It is for this reason that I am skeptical of California's climate change agenda. Global warming is a real issue, and we should do our part to address it. Nominal progress at the cost of substantial economic pain is unacceptable, however.

In particular, I disagree with the carbon cap-and-trade system stipulated by AB32. Cap-and-trade will constitute a de facto tax on carbon, which currently underlies our livelihood. The result will be businesses moving out of state or declining to establish themselves here. Consumers will pay more for the vast range products and services that somehow depend on fossil fuels. Cap-and-trade markets, meanwhile, would be susceptible to gamesmanship and rent-seeking behavior.

What would overzealous climate legislation accomplish? No model can put forth a highly accurate number in the way of benefits, though not for want of effort. It seems certain that absent federal action (leaving aside India and China) California's efforts would be futile.

In lieu of the highly punitive agenda the state is currently pursuing, I would favor a more proactive approach, including:

  • Streamlining of nuclear power development; it has been decades since California constructed a nuclear plant.
  • Government sponsorship of prizes for environmental innovations.
  • Grants for developing greener technologies--including alternative energy that is actually commercially viable.

If, as it appears, the punitive approach is a fait accompli, I would favor a delay of a year or two in its implementation. At this time of financial crisis, a weak housing market, and expensive fuel and groceries, Californian consumers and businesses are not in a position amenable to bearing new costs. Implementation of the full AB32 suite would be more reasonable against the backdrop of a robust economy.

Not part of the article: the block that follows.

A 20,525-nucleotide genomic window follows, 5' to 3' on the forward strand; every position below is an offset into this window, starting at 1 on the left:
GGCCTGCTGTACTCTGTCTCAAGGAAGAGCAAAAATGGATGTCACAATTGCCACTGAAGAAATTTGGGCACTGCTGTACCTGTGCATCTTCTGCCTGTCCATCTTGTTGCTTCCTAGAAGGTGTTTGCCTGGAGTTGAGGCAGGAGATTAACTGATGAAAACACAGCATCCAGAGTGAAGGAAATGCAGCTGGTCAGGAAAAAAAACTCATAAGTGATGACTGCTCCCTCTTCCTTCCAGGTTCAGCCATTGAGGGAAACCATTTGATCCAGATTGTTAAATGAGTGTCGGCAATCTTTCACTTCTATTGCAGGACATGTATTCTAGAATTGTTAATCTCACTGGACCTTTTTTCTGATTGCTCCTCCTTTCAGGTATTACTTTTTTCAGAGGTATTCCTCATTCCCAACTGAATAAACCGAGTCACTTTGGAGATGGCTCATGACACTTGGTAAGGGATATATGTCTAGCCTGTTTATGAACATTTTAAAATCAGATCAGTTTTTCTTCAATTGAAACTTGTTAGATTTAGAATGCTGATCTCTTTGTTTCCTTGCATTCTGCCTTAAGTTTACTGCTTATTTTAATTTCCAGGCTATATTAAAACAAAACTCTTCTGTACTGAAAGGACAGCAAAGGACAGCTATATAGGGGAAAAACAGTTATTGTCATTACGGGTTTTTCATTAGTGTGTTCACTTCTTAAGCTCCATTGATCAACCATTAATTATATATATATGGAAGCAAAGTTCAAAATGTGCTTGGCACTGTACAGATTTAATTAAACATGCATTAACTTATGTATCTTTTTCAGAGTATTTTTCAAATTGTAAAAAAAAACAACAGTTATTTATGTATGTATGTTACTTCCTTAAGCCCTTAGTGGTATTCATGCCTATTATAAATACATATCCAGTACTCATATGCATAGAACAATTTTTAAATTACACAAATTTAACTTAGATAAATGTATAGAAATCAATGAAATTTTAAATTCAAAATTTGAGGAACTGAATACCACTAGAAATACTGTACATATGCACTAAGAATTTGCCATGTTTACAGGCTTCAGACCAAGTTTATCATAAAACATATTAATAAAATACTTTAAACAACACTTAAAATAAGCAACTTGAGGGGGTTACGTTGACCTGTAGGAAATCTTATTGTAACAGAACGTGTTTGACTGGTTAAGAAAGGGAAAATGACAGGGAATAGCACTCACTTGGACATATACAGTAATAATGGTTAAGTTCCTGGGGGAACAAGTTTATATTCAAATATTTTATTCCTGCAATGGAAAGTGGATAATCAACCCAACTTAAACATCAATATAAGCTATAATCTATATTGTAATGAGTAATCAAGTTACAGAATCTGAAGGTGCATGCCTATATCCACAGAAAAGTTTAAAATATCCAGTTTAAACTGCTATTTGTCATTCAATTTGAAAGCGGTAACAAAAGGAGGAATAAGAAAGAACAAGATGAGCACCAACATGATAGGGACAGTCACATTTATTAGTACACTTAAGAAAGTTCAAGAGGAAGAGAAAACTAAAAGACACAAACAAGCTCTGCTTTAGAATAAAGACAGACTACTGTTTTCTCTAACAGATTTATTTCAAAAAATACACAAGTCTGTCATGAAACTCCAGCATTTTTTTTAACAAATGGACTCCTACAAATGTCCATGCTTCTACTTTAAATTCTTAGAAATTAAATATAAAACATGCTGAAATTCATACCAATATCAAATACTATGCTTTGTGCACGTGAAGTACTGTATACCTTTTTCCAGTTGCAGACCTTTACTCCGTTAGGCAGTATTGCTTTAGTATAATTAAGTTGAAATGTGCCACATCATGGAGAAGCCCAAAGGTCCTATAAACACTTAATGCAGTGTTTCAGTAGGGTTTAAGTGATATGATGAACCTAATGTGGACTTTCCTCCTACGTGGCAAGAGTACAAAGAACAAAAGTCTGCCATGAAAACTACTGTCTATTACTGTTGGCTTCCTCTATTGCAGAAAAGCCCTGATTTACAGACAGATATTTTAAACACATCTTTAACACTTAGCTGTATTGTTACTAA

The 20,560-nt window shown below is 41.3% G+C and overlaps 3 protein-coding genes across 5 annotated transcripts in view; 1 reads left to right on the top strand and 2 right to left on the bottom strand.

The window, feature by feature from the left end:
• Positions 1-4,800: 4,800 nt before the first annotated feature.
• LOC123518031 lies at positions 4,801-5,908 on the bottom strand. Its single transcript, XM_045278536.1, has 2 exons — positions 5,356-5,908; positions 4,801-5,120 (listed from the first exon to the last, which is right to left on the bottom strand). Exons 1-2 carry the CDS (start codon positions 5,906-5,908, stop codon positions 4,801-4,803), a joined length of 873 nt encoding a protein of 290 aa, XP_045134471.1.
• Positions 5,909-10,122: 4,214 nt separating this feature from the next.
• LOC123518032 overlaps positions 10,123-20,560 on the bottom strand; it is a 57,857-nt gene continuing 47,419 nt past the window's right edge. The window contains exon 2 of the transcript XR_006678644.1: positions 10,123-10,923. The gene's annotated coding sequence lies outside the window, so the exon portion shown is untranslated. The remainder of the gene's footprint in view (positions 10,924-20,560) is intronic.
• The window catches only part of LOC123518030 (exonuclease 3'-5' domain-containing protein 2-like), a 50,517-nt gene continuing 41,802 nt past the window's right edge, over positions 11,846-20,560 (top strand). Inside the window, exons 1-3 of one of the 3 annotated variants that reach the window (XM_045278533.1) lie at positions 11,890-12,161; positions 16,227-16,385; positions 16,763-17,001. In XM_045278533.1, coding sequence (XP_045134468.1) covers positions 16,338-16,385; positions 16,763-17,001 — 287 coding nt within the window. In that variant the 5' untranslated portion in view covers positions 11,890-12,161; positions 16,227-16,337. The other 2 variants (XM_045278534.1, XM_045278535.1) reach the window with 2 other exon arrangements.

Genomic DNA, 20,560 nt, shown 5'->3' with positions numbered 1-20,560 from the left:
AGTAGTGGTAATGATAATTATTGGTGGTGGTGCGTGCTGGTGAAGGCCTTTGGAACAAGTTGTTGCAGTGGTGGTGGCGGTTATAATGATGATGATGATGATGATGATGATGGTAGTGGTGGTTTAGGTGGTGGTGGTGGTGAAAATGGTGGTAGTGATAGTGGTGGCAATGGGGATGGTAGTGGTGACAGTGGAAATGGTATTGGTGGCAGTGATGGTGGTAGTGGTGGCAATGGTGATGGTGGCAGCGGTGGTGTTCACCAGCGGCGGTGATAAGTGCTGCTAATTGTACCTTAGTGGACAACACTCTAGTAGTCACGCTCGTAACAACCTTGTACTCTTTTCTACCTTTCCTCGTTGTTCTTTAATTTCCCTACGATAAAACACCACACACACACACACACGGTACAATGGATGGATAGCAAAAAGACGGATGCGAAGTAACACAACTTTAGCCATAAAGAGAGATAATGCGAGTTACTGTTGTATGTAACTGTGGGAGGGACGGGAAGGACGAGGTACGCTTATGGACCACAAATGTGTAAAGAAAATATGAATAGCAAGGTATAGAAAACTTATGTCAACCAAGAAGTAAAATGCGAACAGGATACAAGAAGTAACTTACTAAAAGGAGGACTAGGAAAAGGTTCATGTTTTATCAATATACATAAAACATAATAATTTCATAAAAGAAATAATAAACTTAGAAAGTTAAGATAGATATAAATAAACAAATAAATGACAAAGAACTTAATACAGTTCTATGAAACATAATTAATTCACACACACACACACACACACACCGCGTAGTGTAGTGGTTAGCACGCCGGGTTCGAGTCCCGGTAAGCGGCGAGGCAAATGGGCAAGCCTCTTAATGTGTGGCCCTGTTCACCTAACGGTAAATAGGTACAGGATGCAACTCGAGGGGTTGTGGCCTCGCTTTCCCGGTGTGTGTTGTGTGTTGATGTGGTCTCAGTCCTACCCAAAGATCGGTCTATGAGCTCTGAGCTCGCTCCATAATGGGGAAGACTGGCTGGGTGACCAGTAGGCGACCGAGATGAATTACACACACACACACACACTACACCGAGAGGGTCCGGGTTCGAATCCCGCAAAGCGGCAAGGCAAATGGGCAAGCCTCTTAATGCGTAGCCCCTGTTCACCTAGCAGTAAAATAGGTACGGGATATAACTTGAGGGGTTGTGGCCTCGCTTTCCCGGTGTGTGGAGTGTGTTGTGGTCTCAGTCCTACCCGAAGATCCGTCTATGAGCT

Gun laws must be based on two fundamental principles:

  • Californians have a right to reasonably limit the circulation of deadly weapons in their communities.
  • The Second Amendment of the US Constitution is, and should be, inviolable.

In accordance with the preceding guidelines, I believe that California's gun laws are adequate. I would support neither a major tightening nor a major loosening of firearms regulations.


I support the Insurance Commissioner's proposal to allow pay-as-you-drive auto insurance to be sold in California. Since risk is more or less proportionate to distance driven, pay-as-you-drive would result in fairer insurance rates. These rates could save money for most Californians. Finally, pay-as-you-drive would provide incentives to limit driving, thereby reducing congestion and pollution.


Development of land--including the creation of housing--is a delicate issue given the current housing market and today's environmental considerations. The latest major land use bill, SB 375, certainly has its advantages, including some bureaucratic streamlining and a vision of more compact development. However, in general I favor devolution in land use decision-making. Localities should be able to determine how--and whether--they develop. Aggregating too much authority at the regional level or giving excessive power to state bodies such as the Air Resources Board undermines local discretion in this important policy area.